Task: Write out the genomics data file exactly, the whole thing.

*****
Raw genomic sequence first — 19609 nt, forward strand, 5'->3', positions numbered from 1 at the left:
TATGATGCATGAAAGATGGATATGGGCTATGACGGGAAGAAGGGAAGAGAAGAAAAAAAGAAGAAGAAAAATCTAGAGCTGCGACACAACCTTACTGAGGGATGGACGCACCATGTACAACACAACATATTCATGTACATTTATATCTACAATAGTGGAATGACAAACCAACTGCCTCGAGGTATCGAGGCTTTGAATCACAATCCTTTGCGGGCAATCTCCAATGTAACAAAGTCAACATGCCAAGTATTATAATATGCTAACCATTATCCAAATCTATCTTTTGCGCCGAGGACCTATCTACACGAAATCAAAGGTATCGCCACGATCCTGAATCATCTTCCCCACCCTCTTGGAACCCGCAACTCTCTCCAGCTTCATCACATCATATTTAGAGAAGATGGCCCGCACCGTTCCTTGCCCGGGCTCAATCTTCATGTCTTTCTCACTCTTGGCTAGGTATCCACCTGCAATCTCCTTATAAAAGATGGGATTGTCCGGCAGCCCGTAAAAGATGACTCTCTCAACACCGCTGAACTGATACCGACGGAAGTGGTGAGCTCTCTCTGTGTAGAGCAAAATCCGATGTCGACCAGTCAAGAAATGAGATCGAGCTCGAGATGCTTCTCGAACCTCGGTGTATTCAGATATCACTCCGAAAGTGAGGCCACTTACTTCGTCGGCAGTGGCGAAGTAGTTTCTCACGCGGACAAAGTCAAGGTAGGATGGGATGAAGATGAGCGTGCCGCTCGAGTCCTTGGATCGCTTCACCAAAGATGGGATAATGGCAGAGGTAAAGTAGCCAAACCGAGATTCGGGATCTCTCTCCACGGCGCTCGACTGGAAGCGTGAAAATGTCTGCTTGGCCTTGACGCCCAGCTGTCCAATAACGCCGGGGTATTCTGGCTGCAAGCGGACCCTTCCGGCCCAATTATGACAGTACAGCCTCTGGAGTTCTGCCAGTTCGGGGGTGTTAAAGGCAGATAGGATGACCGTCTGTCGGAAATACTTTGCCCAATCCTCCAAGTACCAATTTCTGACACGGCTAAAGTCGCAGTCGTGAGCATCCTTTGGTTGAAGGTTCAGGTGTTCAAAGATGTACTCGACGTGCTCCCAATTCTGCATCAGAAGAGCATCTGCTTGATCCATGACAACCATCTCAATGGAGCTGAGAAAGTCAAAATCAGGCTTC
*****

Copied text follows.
Raw genomic sequence first — 19609 nt, forward strand, 5'->3', positions numbered from 1 at the left:
TATGATGCATGAAAGATGGATATGGGCTATGACGGGAAGAAGGGAAGAGAAGAAAAAAAGAAGAAGAAAAATCTAGAGCTGCGACACAACCTTACTGAGGGATGGACGCACCATGTACAACACAACATATTCATGTACATTTATATCTACAATAGTGGAATGACAAACCAACTGCCTCGAGGTATCGAGGCTTTGAATCACAATCCTTTGCGGGCAATCTCCAATGTAACAAAGTCAACATGCCAAGTATTATAATATGCTAACCATTATCCAAATCTATCTTTTGCGCCGAGGACCTATCTACACGAAATCAAAGGTATCGCCACGATCCTGAATCATCTTCCCCACCCTCTTGGAACCCGCAACTCTCTCCAGCTTCATCACATCATATTTAGAGAAGATGGCCCGCACCGTTCCTTGCCCGGGCTCAATCTTCATGTCTTTCTCACTCTTGGCTAGGTATCCACCTGCAATCTCCTTATAAAAGATGGGATTGTCCGGCAGCCCGTAAAAGATGACTCTCTCAACACCGCTGAACTGATACCGACGGAAGTGGTGAGCTCTCTCTGTGTAGAGCAAAATCCGATGTCGACCAGTCAAGAAATGAGATCGAGCTCGAGATGCTTCTCGAACCTCGGTGTATTCAGATATCACTCCGAAAGTGAGGCCACTTACTTCGTCGGCAGTGGCGAAGTAGTTTCTCACGCGGACAAAGTCAAGGTAGGATGGGATGAAGATGAGCGTGCCGCTCGAGTCCTTGGATCGCTTCACCAAAGATGGGATAATGGCAGAGGTAAAGTAGCCAAACCGAGATTCGGGATCTCTCTCCACGGCGCTCGACTGGAAGCGTGAAAATGTCTGCTTGGCCTTGACGCCCAGCTGTCCAATAACGCCGGGGTATTCTGGCTGCAAGCGGACCCTTCCGGCCCAATTATGACAGTACAGCCTCTGGAGTTCTGCCAGTTCGGGGGTGTTAAAGGCAGATAGGATGACCGTCTGTCGGAAATACTTTGCCCAATCCTCCAAGTACCAATTTCTGACACGGCTAAAGTCGCAGTCGTGAGCATCCTTTGGTTGAAGGTTCAGGTGTTCAAAGATGTACTCGACGTGCTCCCAATTCTGCATCAGAAGAGCATCTGCTTGATCCATGACAACCATCTCAATGGAGCTGAGAAAGTCAAAATCAGGCTTC